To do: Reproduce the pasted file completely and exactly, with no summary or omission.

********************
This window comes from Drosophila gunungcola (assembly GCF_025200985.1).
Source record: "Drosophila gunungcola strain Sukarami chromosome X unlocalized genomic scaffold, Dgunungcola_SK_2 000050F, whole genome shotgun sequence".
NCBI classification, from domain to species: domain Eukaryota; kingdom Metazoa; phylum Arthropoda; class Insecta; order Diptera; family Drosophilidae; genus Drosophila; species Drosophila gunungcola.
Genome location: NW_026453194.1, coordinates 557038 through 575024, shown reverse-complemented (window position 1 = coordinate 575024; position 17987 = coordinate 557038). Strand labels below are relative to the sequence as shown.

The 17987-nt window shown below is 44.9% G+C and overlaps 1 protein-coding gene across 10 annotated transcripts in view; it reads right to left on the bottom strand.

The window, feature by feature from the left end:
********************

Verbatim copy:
This window comes from Drosophila gunungcola (assembly GCF_025200985.1).
Source record: "Drosophila gunungcola strain Sukarami chromosome X unlocalized genomic scaffold, Dgunungcola_SK_2 000050F, whole genome shotgun sequence".
NCBI classification, from domain to species: domain Eukaryota; kingdom Metazoa; phylum Arthropoda; class Insecta; order Diptera; family Drosophilidae; genus Drosophila; species Drosophila gunungcola.
Genome location: NW_026453194.1, coordinates 557038 through 575024, shown reverse-complemented (window position 1 = coordinate 575024; position 17987 = coordinate 557038). Strand labels below are relative to the sequence as shown.

The 17987-nt window shown below is 44.9% G+C and overlaps 1 protein-coding gene across 10 annotated transcripts in view; it reads right to left on the bottom strand.

The window, feature by feature from the left end: